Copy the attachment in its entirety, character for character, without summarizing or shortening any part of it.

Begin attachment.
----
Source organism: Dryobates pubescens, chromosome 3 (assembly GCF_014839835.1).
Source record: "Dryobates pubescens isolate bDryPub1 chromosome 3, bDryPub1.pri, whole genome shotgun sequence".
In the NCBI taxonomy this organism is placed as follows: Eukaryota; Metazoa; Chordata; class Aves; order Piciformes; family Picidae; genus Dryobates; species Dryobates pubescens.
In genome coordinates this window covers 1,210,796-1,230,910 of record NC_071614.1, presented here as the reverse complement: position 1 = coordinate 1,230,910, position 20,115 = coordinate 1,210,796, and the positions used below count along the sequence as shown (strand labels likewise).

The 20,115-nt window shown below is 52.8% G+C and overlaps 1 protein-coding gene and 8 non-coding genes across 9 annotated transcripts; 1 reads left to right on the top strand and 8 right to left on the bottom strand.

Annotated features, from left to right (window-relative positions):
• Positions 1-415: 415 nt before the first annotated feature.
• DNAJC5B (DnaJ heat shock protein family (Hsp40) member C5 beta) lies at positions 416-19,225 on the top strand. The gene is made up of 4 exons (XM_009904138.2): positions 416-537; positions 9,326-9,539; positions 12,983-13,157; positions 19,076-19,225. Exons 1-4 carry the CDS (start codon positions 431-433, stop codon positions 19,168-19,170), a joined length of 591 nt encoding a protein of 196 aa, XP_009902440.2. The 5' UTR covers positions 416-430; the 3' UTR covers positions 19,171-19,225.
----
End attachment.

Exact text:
Source organism: Dryobates pubescens, chromosome 3 (assembly GCF_014839835.1).
Source record: "Dryobates pubescens isolate bDryPub1 chromosome 3, bDryPub1.pri, whole genome shotgun sequence".
In the NCBI taxonomy this organism is placed as follows: Eukaryota; Metazoa; Chordata; class Aves; order Piciformes; family Picidae; genus Dryobates; species Dryobates pubescens.
In genome coordinates this window covers 1,210,796-1,230,910 of record NC_071614.1, presented here as the reverse complement: position 1 = coordinate 1,230,910, position 20,115 = coordinate 1,210,796, and the positions used below count along the sequence as shown (strand labels likewise).

The 20,115-nt window shown below is 52.8% G+C and overlaps 1 protein-coding gene and 8 non-coding genes across 9 annotated transcripts; 1 reads left to right on the top strand and 8 right to left on the bottom strand.

Annotated features, from left to right (window-relative positions):
• Positions 1-415: 415 nt before the first annotated feature.
• DNAJC5B (DnaJ heat shock protein family (Hsp40) member C5 beta) lies at positions 416-19,225 on the top strand. The gene is made up of 4 exons (XM_009904138.2): positions 416-537; positions 9,326-9,539; positions 12,983-13,157; positions 19,076-19,225. Exons 1-4 carry the CDS (start codon positions 431-433, stop codon positions 19,168-19,170), a joined length of 591 nt encoding a protein of 196 aa, XP_009902440.2. The 5' UTR covers positions 416-430; the 3' UTR covers positions 19,171-19,225.